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I am trying to delete a directory on OS X. I do rm -r /path/dir but I keep getting many, many messages like this:

override rw-r--r--  root/wheel for cron/migrate.php? 

I type y for one message, but then another one pops up. I would like to override the message for the whole directory in one command. How do I do that?

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  • 1
    Step 1: brew install git Step 2: brew link git or brew link --overwrite git Step 3: git version Enjoy the latest git version on macOS.
    – ob1dev
    Commented Apr 19, 2020 at 20:06
  • Pretty sure the march of time has rendered the answers here incorrect. I should note that, at time of asking, the answers above were probably correct, but several years on, that is no longer true. For a better answer in 2022, go to AskDifferent, and ignore all the hand-waving non-answers and see the reply on Nov 6, 2015 at 15:44 by prosseek. Delete unnecessary files in /System/Library for Mac OS X
    – BISI
    Commented Feb 7, 2023 at 17:45

3 Answers 3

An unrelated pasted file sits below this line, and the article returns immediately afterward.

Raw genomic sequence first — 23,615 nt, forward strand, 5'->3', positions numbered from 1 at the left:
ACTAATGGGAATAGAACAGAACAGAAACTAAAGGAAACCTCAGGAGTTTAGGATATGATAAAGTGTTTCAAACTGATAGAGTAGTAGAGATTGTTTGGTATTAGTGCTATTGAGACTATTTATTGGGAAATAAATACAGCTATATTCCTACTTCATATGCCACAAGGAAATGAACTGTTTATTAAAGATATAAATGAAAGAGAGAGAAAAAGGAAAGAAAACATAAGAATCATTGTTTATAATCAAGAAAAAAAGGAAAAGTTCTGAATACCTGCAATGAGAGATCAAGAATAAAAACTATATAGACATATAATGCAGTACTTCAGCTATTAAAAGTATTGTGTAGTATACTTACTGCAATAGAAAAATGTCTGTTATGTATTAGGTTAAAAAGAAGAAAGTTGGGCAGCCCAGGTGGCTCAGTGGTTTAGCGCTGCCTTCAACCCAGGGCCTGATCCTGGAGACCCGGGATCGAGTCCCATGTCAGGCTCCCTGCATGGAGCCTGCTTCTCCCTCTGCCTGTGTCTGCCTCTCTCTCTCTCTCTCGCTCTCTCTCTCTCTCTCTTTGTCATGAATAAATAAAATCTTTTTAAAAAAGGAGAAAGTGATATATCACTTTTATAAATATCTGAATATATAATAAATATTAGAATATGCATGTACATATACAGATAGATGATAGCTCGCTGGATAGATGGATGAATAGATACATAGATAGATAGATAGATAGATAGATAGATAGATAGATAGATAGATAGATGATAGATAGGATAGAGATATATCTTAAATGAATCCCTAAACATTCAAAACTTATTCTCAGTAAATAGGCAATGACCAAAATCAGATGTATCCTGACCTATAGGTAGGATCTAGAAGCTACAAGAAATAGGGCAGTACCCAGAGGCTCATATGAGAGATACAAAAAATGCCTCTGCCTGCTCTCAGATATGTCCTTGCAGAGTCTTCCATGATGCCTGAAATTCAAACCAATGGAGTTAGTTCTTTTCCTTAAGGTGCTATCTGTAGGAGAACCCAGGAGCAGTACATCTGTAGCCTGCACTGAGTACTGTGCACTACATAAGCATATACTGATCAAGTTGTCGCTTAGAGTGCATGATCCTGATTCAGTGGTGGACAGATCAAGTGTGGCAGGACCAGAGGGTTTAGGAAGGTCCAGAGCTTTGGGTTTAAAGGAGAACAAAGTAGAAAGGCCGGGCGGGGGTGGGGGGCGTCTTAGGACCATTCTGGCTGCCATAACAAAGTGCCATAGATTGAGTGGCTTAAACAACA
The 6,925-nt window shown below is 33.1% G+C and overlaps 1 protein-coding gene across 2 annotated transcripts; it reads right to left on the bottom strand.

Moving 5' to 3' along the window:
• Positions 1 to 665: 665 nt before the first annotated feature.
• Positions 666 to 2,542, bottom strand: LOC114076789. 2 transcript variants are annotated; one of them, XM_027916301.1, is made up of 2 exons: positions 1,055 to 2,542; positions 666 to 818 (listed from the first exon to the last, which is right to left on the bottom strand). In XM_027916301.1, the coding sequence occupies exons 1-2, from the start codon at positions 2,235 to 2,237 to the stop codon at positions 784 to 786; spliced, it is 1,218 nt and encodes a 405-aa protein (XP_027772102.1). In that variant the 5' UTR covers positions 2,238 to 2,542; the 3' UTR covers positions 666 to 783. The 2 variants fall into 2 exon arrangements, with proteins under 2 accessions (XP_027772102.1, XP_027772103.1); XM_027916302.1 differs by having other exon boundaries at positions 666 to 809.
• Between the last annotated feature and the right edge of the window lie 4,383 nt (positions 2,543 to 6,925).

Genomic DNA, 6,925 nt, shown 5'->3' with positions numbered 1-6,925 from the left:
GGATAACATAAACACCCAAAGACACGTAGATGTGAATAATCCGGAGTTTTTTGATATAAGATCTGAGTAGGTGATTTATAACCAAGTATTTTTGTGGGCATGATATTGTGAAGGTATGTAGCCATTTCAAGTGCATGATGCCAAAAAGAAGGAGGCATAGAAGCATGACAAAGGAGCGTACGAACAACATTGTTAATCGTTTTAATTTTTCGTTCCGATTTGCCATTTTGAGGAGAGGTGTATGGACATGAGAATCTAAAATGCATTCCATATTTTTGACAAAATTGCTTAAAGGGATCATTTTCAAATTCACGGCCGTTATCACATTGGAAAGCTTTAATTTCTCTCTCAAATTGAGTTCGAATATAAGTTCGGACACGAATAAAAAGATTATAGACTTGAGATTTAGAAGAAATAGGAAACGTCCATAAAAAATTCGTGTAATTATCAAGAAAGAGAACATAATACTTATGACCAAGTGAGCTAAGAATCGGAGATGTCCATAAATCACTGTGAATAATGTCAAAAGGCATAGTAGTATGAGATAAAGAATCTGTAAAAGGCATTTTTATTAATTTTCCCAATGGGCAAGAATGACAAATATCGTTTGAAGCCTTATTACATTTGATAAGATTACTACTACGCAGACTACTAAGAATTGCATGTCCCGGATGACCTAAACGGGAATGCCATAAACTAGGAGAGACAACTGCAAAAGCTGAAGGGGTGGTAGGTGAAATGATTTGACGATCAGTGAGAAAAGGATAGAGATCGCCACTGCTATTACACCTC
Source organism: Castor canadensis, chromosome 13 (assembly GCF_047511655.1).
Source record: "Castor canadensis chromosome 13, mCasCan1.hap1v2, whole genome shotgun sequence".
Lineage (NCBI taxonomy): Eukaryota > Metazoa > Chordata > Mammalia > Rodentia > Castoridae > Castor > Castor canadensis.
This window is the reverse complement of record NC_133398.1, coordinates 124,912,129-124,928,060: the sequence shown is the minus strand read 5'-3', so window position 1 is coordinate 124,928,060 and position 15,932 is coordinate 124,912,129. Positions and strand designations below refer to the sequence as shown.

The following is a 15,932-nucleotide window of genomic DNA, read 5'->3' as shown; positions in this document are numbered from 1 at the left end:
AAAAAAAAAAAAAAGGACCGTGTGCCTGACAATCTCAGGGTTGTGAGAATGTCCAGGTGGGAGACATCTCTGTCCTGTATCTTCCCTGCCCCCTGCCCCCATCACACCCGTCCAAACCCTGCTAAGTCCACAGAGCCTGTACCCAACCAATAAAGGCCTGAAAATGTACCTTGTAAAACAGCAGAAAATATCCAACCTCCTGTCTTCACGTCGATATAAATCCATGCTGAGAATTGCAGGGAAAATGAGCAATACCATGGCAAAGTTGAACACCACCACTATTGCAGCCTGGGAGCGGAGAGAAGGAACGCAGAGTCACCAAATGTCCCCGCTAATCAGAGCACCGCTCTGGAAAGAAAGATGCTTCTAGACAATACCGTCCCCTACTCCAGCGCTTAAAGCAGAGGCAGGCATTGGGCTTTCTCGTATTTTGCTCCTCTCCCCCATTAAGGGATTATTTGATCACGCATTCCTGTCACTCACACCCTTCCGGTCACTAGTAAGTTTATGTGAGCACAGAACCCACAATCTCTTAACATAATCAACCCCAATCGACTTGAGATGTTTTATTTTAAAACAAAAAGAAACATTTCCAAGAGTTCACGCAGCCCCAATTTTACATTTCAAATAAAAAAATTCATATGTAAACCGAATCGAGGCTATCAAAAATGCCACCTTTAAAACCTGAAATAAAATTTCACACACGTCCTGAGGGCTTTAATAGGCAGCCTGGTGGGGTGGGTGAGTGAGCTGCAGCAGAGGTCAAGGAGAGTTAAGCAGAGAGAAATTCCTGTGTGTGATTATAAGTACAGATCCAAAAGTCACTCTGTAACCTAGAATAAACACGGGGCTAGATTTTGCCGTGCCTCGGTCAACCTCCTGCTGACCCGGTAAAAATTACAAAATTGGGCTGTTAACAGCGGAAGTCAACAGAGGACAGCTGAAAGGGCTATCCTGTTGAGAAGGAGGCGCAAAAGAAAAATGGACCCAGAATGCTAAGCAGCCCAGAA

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First approach is, using -f option for rm command:

rm -rf /your/path

Second approach is,

yes | rm -r /your/path

First approach used more for your purpose and second approach used more for copy or moving files.

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    wow, I finally learned why the "repeat" command is called yes!
    – wisbucky
    Commented Apr 5, 2018 at 23:52
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Use the -f flag to rm

rm -rf /path/dir

This wont ask you any questions, anything that you can delete will be deleted.

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One way to delete files that don't belong to you is to do it as root.

sudo rm -R /path/to/dir

This overcomes most permissions that cause the override prompt. There can still be times when permissions are set to prevent root accidentally deleting files at which time preceding the rm command with sudo chmod -R 777 /path/to/dir can be helpful.

Remember that you need to be sure you want to delete the files and that your path is correct.

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  • this needs the account to be registered in /etc/sudoers - which is one of the brakes that should prevent users from doing what they shouldn't do. Otherwise, thankfully!, this would be pretty useless!
    – erch
    Commented Dec 10, 2013 at 18:50
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    The user mentions being on OSX - a user account with admin privileges on OSX has access to sudo without modifying sudoers. If he didn't have an admin account he shouldn't be able to delete files owned by root by saying yes to override.
    – sambler
    Commented Dec 10, 2013 at 23:22

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